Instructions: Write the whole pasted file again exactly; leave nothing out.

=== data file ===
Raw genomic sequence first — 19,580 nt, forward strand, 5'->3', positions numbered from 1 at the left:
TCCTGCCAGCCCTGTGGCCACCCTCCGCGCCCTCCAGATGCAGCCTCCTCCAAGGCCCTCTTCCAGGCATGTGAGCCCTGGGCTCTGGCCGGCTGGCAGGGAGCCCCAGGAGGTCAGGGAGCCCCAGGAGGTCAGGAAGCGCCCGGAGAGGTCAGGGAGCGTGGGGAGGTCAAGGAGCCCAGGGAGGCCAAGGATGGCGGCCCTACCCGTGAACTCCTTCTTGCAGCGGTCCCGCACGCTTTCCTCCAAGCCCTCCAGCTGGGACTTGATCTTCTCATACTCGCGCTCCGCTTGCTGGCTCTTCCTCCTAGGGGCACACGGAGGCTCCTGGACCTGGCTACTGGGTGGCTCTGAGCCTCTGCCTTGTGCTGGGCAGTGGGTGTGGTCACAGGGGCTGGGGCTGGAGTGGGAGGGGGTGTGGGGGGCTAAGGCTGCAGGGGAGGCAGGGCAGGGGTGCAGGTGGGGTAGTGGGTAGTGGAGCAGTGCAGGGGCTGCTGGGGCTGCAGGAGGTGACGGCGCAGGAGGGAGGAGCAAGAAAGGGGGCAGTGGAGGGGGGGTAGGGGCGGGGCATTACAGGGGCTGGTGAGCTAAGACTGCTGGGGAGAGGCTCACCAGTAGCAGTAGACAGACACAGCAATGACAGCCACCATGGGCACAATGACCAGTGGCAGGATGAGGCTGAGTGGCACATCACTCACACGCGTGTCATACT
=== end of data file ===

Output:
Raw genomic sequence first — 19,580 nt, forward strand, 5'->3', positions numbered from 1 at the left:
TCCTGCCAGCCCTGTGGCCACCCTCCGCGCCCTCCAGATGCAGCCTCCTCCAAGGCCCTCTTCCAGGCATGTGAGCCCTGGGCTCTGGCCGGCTGGCAGGGAGCCCCAGGAGGTCAGGGAGCCCCAGGAGGTCAGGAAGCGCCCGGAGAGGTCAGGGAGCGTGGGGAGGTCAAGGAGCCCAGGGAGGCCAAGGATGGCGGCCCTACCCGTGAACTCCTTCTTGCAGCGGTCCCGCACGCTTTCCTCCAAGCCCTCCAGCTGGGACTTGATCTTCTCATACTCGCGCTCCGCTTGCTGGCTCTTCCTCCTAGGGGCACACGGAGGCTCCTGGACCTGGCTACTGGGTGGCTCTGAGCCTCTGCCTTGTGCTGGGCAGTGGGTGTGGTCACAGGGGCTGGGGCTGGAGTGGGAGGGGGTGTGGGGGGCTAAGGCTGCAGGGGAGGCAGGGCAGGGGTGCAGGTGGGGTAGTGGGTAGTGGAGCAGTGCAGGGGCTGCTGGGGCTGCAGGAGGTGACGGCGCAGGAGGGAGGAGCAAGAAAGGGGGCAGTGGAGGGGGGGTAGGGGCGGGGCATTACAGGGGCTGGTGAGCTAAGACTGCTGGGGAGAGGCTCACCAGTAGCAGTAGACAGACACAGCAATGACAGCCACCATGGGCACAATGACCAGTGGCAGGATGAGGCTGAGTGGCACATCACTCACACGCGTGTCATACT